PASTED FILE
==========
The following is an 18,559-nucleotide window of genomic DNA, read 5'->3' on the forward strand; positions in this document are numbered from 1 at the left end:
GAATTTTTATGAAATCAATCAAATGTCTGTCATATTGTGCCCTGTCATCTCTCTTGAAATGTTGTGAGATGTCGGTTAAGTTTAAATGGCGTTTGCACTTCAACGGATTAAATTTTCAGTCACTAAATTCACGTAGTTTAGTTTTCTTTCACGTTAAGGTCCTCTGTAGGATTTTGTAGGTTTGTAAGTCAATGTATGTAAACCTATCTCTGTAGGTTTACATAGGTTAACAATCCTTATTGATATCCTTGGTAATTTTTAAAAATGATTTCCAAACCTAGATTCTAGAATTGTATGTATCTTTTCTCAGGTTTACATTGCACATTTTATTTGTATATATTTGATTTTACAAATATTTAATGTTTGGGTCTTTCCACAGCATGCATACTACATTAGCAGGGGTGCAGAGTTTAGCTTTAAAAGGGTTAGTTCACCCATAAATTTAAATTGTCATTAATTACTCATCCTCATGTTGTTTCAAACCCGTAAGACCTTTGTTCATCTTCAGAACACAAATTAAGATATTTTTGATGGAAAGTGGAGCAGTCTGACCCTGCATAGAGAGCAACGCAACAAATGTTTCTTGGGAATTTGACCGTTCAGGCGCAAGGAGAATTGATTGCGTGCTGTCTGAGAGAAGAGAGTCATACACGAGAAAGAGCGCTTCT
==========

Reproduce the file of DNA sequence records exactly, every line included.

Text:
The following is an 18,559-nucleotide window of genomic DNA, read 5'->3' on the forward strand; positions in this document are numbered from 1 at the left end:
GAATTTTTATGAAATCAATCAAATGTCTGTCATATTGTGCCCTGTCATCTCTCTTGAAATGTTGTGAGATGTCGGTTAAGTTTAAATGGCGTTTGCACTTCAACGGATTAAATTTTCAGTCACTAAATTCACGTAGTTTAGTTTTCTTTCACGTTAAGGTCCTCTGTAGGATTTTGTAGGTTTGTAAGTCAATGTATGTAAACCTATCTCTGTAGGTTTACATAGGTTAACAATCCTTATTGATATCCTTGGTAATTTTTAAAAATGATTTCCAAACCTAGATTCTAGAATTGTATGTATCTTTTCTCAGGTTTACATTGCACATTTTATTTGTATATATTTGATTTTACAAATATTTAATGTTTGGGTCTTTCCACAGCATGCATACTACATTAGCAGGGGTGCAGAGTTTAGCTTTAAAAGGGTTAGTTCACCCATAAATTTAAATTGTCATTAATTACTCATCCTCATGTTGTTTCAAACCCGTAAGACCTTTGTTCATCTTCAGAACACAAATTAAGATATTTTTGATGGAAAGTGGAGCAGTCTGACCCTGCATAGAGAGCAACGCAACAAATGTTTCTTGGGAATTTGACCGTTCAGGCGCAAGGAGAATTGATTGCGTGCTGTCTGAGAGAAGAGAGTCATACACGAGAAAGAGCGCTTCT